Homeschooling is a growing, lucrative market with an annual market value of $1 billion and a projected growth of $2.5 billion by 2020. The typical homeschooling parent is a higher earner with two or more children and will spend approximately $500-600 per year on their children’s educational needs. Homeschooling is no longer only for the religious. In a survey conducted by the National Center for Education Statistics, 91% of parents chose to home-school because of concern over the school’s environment while 48% believed that their children could receive a better education at home. Only 38% said they chose homeschooling for religious reasons.
However, this also means that homeschooling is not always affordable. According to a survey conducted, the top Homeschooling Resources are as follows:
Educational games and Textbooks: 18%
Printable materials found on the Internet: 17%
Online curriculum: 16%
It should be noted that while the parent must pay for textbooks and materials, they will also have to pay for test prep and tests themselves, extracurricular activities, as well as everyday items such as desks, pens, pencils, tape, staplers, paper, dry erase markets and white board, notebooks, erasers, globe, calculator, scissors, glue, science equipment, etc. Some of these are one-time purchases and others are frequently replaced.
A projected estimate of the yearly costs for a homeschooling parent is as follows:
Textbooks: $1,125
Membership into a homeschooling org. $175
Annual homeschooling conventions for parents $100
Home library $100
School supplies: $150
Extracurricular activities $80
Miscellaneous $300
Total $2,030
After an exhaustive search, we confirmed that there are no preexisting reports on the amount of money home-schoolers spend on religious materials. Instead, we calculated how much is spent by home-schoolers who home-school for religious reasons. This was 38% of the 3.2 million home-schoolers. So
(0.38)*(2.3 million) = 874,000
This means 874,000 children are home-schooled for religious reasons and approximately 1.4 million are home-schooled for other reasons.
To find out how much was spent by each category, we took the average of the yearly money spent and multiplied it by the number of home-schoolers. So:

($500)*($600)/2= $550

That means $550 is spent yearly by home-schoolers. To find out how much is spent by religious home-schoolers we did the following:
(874,000)*($550) = $480,700,000
So, religious home-schoolers spend approximately $480 million per year. To find out how much is spent by non-religious home-schoolers we did the following:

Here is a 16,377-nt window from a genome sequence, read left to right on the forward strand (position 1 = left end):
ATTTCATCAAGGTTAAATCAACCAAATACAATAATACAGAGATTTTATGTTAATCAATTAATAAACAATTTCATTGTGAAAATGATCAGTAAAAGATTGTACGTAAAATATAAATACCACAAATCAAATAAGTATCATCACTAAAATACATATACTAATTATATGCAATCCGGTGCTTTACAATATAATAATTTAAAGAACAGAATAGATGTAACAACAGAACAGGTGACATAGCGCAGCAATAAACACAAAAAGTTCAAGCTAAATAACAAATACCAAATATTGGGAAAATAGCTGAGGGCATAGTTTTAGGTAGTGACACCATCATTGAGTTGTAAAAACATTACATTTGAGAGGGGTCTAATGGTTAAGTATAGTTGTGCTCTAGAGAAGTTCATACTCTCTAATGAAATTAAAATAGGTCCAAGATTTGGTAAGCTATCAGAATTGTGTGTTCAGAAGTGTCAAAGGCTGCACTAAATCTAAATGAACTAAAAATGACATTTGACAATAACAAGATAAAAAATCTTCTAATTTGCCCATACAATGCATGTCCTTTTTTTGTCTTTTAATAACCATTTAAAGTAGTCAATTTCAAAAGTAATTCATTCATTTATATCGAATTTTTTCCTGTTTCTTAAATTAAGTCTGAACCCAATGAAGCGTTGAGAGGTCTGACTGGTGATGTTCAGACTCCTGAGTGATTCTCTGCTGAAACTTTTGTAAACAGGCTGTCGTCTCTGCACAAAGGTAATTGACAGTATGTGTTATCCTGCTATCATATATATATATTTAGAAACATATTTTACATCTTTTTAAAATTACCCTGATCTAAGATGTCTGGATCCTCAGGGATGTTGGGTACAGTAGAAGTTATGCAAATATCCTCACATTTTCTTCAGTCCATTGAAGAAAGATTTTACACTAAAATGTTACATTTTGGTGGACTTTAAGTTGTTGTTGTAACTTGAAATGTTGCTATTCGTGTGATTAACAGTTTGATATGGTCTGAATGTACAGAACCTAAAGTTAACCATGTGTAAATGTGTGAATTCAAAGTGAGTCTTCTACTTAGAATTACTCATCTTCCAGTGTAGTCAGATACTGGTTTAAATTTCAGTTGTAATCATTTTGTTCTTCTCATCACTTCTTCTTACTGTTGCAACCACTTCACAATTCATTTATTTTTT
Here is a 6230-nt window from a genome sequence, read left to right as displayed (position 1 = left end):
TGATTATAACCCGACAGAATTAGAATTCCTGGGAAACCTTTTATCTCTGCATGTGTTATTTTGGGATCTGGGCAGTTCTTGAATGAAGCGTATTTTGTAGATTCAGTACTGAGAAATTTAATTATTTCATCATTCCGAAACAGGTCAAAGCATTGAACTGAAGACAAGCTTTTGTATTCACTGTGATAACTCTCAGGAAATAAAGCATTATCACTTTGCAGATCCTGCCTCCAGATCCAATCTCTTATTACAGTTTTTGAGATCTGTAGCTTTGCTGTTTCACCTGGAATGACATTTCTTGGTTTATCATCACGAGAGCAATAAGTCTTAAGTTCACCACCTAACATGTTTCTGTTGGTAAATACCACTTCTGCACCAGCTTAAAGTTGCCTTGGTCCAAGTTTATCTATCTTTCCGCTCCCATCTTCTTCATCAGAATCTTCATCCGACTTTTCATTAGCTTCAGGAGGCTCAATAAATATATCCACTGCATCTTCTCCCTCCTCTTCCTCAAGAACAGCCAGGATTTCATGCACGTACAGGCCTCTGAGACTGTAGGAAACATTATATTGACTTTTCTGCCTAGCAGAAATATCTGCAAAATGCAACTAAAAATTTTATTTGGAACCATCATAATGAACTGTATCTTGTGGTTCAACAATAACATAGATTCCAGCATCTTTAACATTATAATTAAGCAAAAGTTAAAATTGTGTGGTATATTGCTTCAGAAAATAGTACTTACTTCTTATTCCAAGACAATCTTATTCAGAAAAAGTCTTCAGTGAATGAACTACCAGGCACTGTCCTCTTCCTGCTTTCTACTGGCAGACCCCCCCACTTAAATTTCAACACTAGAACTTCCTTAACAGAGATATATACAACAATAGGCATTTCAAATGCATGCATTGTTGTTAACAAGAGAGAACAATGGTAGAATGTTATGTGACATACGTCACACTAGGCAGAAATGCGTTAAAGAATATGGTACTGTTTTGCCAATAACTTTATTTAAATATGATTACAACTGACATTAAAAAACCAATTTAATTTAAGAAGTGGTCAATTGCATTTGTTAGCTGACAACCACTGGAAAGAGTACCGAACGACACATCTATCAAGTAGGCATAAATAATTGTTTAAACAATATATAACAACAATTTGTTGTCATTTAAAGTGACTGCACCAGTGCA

(1.4 million)*($550)=$770 million

So, non-religious home-schoolers spend approximately $770 million a year.

CONCLUSION

Homeschooling is a fast-growing market that is no longer just for the religious or the predominantly white. There are signs that homeschooling is becoming an option for all sections of society with 26% of the home-schooled children being of Hispanic descent as well as 15% of the home-schooled children having whose parents who have less than a high school degree. At the same time, the homeschooling market is becoming a lucrative market with parents spending an average of $500-$600 dollars a year on their children’s education.
Part
03
of three
Part
03

Trends - US Homeschooling Educational Materials Market

While there are no exact figures for the numbers of homeschoolers in the United States, experts do agree that the quantity is rising. There are between 1.5-2.5 million estimated homeschoolers in America, with an average spend per year of $600. Families usually have a slightly higher education and income level than normal.

Despite pre-conceived notions of homeschoolers, the majority actually do not do so for religious reasons. Only 38% of families homeschool for religious reasons, and most homeschooling families are reactive (rather than planned/proactive), directly contributing to the growth of homeschooling in America.

Several trends dominate presently for the homeschool educational materials market space, including: online/digital curriculum, avoiding common core, programming, the rise of homeschooled high schoolers and curriculum that sparks excitement. I explored market research reports, reputable press sources, academic articles and other reliable sources to piece together the top themes in curriculum trends in homeschooling over the past two years. There is, quite frankly, not a lot of targeted information specifically regarding curriculum trends in the public domain, but by using a variety of articles and information, I was able to piece together some common themes.